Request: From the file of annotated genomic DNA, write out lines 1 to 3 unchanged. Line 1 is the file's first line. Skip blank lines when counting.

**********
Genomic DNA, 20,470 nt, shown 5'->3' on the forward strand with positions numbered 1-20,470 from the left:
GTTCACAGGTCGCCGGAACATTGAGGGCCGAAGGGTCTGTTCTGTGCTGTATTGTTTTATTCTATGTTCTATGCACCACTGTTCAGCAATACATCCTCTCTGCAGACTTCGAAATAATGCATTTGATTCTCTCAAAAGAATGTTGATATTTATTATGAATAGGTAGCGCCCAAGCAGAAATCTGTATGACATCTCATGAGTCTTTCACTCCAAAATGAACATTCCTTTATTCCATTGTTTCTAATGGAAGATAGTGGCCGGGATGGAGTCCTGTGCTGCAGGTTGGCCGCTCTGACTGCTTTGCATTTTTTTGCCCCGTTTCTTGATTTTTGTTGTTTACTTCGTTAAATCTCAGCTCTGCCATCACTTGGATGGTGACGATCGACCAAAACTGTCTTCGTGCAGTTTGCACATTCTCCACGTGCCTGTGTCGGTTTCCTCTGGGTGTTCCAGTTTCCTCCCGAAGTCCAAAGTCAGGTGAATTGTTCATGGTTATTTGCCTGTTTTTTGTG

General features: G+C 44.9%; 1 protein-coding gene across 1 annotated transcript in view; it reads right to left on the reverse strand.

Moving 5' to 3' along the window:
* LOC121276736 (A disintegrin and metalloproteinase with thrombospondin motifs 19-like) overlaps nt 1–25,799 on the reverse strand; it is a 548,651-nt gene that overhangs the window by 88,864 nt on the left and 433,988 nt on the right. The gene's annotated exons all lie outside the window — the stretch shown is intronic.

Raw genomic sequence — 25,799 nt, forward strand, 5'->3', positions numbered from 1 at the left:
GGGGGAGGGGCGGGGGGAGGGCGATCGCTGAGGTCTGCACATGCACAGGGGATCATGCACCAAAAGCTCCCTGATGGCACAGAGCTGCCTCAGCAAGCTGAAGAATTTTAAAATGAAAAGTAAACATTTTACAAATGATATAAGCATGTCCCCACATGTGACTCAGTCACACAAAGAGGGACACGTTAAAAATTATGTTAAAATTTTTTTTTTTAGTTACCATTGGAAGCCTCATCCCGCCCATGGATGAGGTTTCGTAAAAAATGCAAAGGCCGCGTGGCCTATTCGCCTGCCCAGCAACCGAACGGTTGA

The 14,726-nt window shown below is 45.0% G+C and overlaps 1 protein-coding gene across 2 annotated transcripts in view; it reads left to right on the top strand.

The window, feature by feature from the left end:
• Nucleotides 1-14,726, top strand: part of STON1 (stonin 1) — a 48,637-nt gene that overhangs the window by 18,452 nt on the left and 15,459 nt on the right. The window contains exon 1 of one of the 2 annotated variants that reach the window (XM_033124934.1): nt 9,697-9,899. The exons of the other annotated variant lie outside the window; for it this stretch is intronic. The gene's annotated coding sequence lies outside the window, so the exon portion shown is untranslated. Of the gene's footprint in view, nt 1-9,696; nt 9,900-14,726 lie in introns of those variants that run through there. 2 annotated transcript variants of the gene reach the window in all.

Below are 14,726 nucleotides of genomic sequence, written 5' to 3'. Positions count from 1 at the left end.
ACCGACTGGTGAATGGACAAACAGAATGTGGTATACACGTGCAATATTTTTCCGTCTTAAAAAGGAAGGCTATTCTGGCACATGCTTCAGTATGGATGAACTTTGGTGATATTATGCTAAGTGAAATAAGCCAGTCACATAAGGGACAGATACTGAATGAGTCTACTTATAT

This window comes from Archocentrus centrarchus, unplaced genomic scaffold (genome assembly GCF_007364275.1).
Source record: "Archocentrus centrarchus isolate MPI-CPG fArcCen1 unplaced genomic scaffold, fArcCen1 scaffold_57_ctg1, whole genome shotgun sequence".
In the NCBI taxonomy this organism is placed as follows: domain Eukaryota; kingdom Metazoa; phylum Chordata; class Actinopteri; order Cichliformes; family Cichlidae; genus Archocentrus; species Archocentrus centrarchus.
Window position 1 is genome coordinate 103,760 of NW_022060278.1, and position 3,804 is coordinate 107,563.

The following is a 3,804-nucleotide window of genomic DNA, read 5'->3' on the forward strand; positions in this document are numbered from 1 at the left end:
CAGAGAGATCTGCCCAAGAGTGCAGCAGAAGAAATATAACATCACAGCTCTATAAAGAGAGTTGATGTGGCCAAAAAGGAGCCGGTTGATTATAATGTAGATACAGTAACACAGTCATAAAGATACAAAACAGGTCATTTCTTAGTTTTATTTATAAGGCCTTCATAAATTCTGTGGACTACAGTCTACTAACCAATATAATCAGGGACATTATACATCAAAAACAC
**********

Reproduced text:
Genomic DNA, 20,470 nt, shown 5'->3' on the forward strand with positions numbered 1-20,470 from the left:
GTTCACAGGTCGCCGGAACATTGAGGGCCGAAGGGTCTGTTCTGTGCTGTATTGTTTTATTCTATGTTCTATGCACCACTGTTCAGCAATACATCCTCTCTGCAGACTTCGAAATAATGCATTTGATTCTCTCAAAAGAATGTTGATATTTATTATGAATAGGTAGCGCCCAAGCAGAAATCTGTATGACATCTCATGAGTCTTTCACTCCAAAATGAACATTCCTTTATTCCATTGTTTCTAATGGAAGATAGTGGCCGGGATGGAGTCCTGTGCTGCAGGTTGGCCGCTCTGACTGCTTTGCATTTTTTTGCCCCGTTTCTTGATTTTTGTTGTTTACTTCGTTAAATCTCAGCTCTGCCATCACTTGGATGGTGACGATCGACCAAAACTGTCTTCGTGCAGTTTGCACATTCTCCACGTGCCTGTGTCGGTTTCCTCTGGGTGTTCCAGTTTCCTCCCGAAGTCCAAAGTCAGGTGAATTGTTCATGGTTATTTGCCTGTTTTTTGTG

General features: G+C 44.9%; 1 protein-coding gene across 1 annotated transcript in view; it reads right to left on the reverse strand.